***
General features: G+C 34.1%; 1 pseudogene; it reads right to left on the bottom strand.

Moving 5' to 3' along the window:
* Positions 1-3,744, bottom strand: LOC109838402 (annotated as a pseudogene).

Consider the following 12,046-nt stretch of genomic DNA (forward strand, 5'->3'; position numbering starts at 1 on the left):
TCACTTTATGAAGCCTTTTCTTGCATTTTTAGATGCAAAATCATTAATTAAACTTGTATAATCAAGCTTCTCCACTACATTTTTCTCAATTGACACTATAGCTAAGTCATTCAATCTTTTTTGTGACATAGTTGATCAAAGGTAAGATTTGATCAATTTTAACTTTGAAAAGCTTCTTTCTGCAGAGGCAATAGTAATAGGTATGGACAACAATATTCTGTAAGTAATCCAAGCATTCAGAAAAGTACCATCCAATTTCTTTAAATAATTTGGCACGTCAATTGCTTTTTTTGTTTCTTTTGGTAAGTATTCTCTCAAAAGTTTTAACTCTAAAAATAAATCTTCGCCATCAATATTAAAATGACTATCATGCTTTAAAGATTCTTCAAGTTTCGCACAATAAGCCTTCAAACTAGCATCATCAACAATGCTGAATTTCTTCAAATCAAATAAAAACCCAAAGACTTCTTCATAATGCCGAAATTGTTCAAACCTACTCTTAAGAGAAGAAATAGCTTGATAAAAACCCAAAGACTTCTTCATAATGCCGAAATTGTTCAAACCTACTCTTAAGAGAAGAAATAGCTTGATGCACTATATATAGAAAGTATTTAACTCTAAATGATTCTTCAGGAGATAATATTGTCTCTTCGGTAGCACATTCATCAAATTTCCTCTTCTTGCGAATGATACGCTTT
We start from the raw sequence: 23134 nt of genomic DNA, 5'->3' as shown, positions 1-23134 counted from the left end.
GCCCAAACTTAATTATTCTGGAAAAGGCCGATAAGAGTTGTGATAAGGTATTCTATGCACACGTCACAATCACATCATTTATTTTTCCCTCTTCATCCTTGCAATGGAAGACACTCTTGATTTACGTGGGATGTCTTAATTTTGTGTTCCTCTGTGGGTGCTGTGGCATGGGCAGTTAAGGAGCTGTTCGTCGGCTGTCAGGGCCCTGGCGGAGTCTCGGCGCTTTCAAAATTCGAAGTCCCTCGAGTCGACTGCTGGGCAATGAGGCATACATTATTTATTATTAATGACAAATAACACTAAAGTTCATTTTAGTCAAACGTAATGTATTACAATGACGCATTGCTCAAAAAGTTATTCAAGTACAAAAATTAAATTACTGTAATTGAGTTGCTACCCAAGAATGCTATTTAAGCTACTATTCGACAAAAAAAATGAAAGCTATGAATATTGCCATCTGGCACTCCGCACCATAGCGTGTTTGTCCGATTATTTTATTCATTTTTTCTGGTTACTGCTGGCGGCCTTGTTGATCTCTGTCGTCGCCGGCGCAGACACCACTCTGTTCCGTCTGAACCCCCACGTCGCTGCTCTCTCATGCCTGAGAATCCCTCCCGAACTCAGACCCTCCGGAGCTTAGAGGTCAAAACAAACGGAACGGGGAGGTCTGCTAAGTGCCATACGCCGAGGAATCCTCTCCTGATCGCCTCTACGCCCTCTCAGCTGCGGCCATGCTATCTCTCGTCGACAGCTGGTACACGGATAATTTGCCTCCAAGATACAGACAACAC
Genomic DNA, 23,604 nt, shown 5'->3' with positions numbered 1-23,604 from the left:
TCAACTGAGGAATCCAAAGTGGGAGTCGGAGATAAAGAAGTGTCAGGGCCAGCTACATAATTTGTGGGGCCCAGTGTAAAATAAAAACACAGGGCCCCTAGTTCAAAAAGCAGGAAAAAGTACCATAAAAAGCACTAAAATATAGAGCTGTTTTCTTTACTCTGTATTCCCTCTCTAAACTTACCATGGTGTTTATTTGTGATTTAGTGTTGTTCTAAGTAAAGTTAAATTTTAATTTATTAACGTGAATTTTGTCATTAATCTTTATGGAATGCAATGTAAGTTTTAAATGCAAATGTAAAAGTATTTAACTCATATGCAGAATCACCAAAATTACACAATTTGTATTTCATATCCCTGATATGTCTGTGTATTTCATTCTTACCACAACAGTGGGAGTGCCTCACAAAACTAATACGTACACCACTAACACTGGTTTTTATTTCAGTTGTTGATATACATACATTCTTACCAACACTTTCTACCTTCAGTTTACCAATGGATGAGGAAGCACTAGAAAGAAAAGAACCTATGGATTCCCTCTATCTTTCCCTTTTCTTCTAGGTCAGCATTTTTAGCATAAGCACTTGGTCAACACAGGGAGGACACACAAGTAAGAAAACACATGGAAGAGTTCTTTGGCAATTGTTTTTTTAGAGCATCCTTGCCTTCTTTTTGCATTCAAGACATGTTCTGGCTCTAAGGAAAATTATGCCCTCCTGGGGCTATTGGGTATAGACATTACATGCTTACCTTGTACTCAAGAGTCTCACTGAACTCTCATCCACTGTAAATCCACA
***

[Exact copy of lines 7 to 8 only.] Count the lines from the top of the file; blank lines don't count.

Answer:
GCCCAAACTTAATTATTCTGGAAAAGGCCGATAAGAGTTGTGATAAGGTATTCTATGCACACGTCACAATCACATCATTTATTTTTCCCTCTTCATCCTTGCAATGGAAGACACTCTTGATTTACGTGGGATGTCTTAATTTTGTGTTCCTCTGTGGGTGCTGTGGCATGGGCAGTTAAGGAGCTGTTCGTCGGCTGTCAGGGCCCTGGCGGAGTCTCGGCGCTTTCAAAATTCGAAGTCCCTCGAGTCGACTGCTGGGCAATGAGGCATACATTATTTATTATTAATGACAAATAACACTAAAGTTCATTTTAGTCAAACGTAATGTATTACAATGACGCATTGCTCAAAAAGTTATTCAAGTACAAAAATTAAATTACTGTAATTGAGTTGCTACCCAAGAATGCTATTTAAGCTACTATTCGACAAAAAAAATGAAAGCTATGAATATTGCCATCTGGCACTCCGCACCATAGCGTGTTTGTCCGATTATTTTATTCATTTTTTCTGGTTACTGCTGGCGGCCTTGTTGATCTCTGTCGTCGCCGGCGCAGACACCACTCTGTTCCGTCTGAACCCCCACGTCGCTGCTCTCTCATGCCTGAGAATCCCTCCCGAACTCAGACCCTCCGGAGCTTAGAGGTCAAAACAAACGGAACGGGGAGGTCTGCTAAGTGCCATACGCCGAGGAATCCTCTCCTGATCGCCTCTACGCCCTCTCAGCTGCGGCCATGCTATCTCTCGTCGACAGCTGGTACACGGATAATTTGCCTCCAAGATACAGACAACAC
Genomic DNA, 23,604 nt, shown 5'->3' with positions numbered 1-23,604 from the left: